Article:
Let’s look into Current Inflation and its effect for a developing countries like India (GS 3, Economics, The Hindu, Indian Express, RBI)


News/ Context: Retail inflation is on rise for the third consecutive month in December 2020-21. In December 2021 it was at 5.59 % which is slightly less than the 6% upper ceiling of the RBI. The rise in inflation is basically because of an uptick in food prices. 

In days to come also because of heavy rainfall in some states and state wise Covid restrictions, supply chain disruptions can take place  and  thus surge in the prices of food items. 

Retail  inflation is basically  inflation in terms of consumer price index. Retail inflation reflects the inflation in the prices of goods and services which are bought by consumers to consume.  And because of the fact that consumers buy from retail markets it is called retail inflation. It is calculated in the name of consumer price index – Rural, Urban and Combined

Due to  pandemic restrictions post covid,  inflation could be witnessed in almost all manufactured products basically because of reduced supply in the market out of reduced production. 

If we look into the situation of inflation in the US, its surge to 7% in  December on a year on year basis, which is the highest since1982. It is mainly because of the increased expenditure by the Americans post pandemic  as most of them  got healthy pay increments. Increased expenditure has put up side pressure on aggregate demand and this higher aggregate demand creates inflation (Demand pull Inflation). Aggregate demand on domestic goods and services  increased also because of the fact that Americans cut back on travel and commuting these days.  However now this inflation is off setting the pay increment and making it difficult for lower income families to manage the basic needs.  The Federal Reserve is about to accelerate its interest rate hikes. This has put huge pressure on the US government to the needful  as higher inflation damages the popularity of any government drastically.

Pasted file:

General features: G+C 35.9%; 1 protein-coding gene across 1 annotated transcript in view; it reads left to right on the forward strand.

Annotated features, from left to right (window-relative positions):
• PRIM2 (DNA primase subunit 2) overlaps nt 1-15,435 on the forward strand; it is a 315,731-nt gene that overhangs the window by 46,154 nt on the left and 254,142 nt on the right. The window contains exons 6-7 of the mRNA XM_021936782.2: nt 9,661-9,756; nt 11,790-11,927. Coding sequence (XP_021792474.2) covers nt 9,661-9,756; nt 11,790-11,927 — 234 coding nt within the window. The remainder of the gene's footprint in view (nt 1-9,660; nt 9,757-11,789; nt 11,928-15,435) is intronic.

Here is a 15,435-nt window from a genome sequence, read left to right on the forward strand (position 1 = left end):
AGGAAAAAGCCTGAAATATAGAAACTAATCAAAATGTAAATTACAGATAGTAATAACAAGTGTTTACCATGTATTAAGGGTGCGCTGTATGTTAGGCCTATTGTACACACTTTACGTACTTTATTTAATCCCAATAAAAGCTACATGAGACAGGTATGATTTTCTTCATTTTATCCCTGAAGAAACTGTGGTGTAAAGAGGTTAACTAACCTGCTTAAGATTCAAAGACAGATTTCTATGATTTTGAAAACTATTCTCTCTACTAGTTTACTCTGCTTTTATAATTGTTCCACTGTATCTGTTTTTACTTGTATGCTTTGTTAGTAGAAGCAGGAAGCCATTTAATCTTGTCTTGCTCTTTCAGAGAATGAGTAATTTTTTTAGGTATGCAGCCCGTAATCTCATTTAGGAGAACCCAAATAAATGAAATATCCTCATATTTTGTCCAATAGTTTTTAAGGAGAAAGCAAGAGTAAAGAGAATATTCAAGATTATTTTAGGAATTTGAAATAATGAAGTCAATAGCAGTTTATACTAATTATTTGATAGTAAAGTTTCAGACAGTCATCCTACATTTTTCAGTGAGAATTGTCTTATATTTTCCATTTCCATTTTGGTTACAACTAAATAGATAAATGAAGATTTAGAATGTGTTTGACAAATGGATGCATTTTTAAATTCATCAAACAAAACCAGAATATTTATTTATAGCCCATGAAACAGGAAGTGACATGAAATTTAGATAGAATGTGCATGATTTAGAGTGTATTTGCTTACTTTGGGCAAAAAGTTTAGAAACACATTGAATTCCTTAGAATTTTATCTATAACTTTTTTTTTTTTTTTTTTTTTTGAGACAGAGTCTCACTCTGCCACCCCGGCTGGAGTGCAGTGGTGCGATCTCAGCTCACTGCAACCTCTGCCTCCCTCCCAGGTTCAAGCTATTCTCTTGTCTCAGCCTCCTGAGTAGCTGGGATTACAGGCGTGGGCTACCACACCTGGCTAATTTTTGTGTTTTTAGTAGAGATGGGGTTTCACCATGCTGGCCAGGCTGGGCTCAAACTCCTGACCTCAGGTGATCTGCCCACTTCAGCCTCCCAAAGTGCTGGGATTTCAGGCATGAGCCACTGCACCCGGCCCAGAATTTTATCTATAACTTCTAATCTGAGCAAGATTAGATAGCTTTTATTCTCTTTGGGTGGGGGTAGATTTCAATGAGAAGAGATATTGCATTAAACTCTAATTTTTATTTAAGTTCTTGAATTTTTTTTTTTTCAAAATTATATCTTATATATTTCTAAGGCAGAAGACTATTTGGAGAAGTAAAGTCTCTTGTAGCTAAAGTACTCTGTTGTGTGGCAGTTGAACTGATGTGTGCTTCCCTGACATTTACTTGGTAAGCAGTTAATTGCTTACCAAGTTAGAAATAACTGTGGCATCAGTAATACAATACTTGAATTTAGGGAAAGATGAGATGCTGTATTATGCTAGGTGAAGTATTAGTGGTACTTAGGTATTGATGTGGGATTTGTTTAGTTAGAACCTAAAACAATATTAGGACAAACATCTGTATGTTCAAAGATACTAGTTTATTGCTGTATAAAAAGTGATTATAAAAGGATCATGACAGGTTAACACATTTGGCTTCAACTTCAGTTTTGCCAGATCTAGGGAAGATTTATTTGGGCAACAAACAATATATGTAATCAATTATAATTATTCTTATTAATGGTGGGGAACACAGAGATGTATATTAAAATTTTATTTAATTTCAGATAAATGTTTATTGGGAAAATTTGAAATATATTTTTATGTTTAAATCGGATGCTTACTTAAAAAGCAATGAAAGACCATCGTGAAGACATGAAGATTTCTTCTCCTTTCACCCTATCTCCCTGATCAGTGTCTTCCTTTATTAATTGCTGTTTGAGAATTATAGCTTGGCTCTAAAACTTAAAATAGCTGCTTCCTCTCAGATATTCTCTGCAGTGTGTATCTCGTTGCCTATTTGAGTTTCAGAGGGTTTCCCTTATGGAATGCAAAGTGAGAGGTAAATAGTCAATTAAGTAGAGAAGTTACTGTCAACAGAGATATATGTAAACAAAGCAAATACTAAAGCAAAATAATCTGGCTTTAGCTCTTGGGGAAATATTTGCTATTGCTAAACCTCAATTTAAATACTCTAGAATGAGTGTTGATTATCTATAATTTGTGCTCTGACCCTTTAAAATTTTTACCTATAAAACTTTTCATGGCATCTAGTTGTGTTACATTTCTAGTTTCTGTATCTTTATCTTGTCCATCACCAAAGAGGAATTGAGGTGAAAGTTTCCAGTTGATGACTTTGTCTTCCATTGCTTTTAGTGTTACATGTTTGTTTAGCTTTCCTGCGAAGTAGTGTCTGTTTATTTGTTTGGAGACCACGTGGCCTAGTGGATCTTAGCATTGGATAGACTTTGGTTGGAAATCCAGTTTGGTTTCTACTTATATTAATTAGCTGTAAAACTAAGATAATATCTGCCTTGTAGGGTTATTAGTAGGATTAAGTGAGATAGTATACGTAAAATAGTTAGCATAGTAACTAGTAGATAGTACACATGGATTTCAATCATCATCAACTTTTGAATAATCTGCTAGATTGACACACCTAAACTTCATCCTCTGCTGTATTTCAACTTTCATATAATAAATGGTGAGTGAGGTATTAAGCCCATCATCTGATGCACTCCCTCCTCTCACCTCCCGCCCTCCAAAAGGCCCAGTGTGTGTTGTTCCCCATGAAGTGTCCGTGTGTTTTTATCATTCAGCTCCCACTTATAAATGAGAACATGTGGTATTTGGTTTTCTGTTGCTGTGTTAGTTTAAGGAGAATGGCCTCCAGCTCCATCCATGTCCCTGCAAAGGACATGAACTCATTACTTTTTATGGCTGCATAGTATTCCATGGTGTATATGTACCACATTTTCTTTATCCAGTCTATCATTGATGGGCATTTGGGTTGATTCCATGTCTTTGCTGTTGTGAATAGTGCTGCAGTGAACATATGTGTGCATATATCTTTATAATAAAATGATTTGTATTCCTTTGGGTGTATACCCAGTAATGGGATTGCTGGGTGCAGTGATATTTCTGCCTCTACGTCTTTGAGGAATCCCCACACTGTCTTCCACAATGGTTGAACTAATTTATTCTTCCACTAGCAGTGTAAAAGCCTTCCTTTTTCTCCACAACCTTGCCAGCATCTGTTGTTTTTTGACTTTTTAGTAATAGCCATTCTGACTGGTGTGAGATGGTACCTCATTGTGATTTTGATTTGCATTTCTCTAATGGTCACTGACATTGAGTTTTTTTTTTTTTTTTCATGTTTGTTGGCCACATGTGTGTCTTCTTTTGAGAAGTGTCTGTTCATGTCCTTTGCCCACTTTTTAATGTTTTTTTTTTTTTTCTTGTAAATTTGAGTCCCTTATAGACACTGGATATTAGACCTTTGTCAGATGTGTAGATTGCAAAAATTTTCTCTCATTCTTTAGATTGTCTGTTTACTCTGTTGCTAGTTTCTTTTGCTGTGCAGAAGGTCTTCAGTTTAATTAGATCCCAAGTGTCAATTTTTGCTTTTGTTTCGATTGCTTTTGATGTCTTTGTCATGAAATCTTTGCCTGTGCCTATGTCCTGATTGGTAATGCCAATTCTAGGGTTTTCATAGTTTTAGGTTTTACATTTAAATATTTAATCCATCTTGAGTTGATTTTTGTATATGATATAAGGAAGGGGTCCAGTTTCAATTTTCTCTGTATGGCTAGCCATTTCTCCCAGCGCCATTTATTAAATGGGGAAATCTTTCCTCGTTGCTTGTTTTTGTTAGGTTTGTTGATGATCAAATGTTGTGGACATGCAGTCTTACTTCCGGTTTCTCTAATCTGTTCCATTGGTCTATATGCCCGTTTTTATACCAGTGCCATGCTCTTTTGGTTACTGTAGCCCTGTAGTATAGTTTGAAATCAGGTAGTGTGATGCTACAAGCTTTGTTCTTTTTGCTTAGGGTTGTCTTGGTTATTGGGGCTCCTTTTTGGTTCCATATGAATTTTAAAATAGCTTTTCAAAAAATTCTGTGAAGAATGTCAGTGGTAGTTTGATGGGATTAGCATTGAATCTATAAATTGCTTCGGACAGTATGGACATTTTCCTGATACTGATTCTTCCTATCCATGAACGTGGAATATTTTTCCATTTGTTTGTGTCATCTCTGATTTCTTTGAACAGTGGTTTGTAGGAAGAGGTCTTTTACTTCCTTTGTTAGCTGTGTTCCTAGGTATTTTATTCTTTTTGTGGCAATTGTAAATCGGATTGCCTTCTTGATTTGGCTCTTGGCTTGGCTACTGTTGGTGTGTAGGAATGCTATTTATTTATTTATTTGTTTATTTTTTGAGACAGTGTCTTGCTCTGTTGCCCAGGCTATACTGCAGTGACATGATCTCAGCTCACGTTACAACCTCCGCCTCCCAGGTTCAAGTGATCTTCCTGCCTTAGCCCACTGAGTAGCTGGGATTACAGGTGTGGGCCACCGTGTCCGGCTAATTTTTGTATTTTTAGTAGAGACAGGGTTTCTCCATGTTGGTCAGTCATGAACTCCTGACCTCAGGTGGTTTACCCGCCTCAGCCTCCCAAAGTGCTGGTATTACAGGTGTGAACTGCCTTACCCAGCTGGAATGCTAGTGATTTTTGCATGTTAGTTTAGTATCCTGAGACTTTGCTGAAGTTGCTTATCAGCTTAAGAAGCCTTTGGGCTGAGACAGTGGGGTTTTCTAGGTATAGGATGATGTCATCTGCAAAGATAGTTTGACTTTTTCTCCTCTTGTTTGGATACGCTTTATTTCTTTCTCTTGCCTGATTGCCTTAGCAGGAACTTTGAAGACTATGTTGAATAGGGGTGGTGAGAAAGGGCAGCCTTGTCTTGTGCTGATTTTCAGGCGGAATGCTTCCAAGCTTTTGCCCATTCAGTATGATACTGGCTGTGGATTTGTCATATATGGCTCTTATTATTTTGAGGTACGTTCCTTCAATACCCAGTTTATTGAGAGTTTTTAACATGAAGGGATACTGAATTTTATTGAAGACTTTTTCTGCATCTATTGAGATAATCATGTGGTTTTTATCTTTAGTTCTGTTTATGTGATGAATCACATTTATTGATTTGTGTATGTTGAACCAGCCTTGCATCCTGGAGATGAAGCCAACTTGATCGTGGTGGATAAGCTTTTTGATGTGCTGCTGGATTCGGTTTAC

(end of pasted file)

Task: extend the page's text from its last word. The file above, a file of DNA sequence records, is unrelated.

We have seen huge protests broke out in Kazakhstan these days basically over fuel price hike, although public resentment was building up against the ruling elite but the fuel price hike  triggered the protest. 


In another paper released by Reserve Bank of India, It is said that households are changing their savings portfolio with respect to bank deposits, as future inflation is expected on a higher side. Inflation expectations play a vital role in regulating household consumption behavior and consequences. 

Firstly, during high inflation periods people will not have much left to save because now things are costly. More money would be going into consumption.  Hence their capacity to save in banks comes down. 

Secondly, even if they save in a bank the interest rate which will be given by banks on savings will be offset by higher inflation. It means the real interest rate, which is the interest rate adjusted with inflation, can come down to negative. For example if on saving a bank gives 4% interest per annum and the inflation is 7% yearly, The real interest rate will be 4% minus 7% which comes as -3%. So overall all the households who are saving are going into losses. If they have other alternatives, say for example keeping savings in terms of Gold, say which gives at least more than inflation rate, say for example 9% then their real interest rate will be +2%.

From a country’s perspective (macroeconomic perspective) it is better that savings should come in the banking system. Because banks can mobilize these savings into  investment by lending to someone, which ultimately can create capital formation. Thus the country will get infrastructure or other capital formation which will enhance our future production and future productivity.  Domestic savings is the most important determinant for the growth of a developing country like India. These favorable things / constructive investments will not happen for the country and economy in case people invest in commodities such as precious metals, jewellery and the like or other unproductive assets. 


The paper titled ‘Taking Cognisance of Households’ Inflation Expectations in India’ submitted to RBI also says that in the case of a developing economy like India, it is desirable for households to save in financial instruments like debt and equity or Bank deposits which can be used further into production enhancing activities. It is to note here that similar to India,  inflation expectations are biased and not efficient in other countries too such as England, US, Newzealand, Japan, Russia, South Africa etc. 

Hence the jobs of the government, especially of the developing countries like India are to control inflation and make the investment in debt, equity or Bank deposits more attractive. 


Md Layeeque Azam, Economics Faculty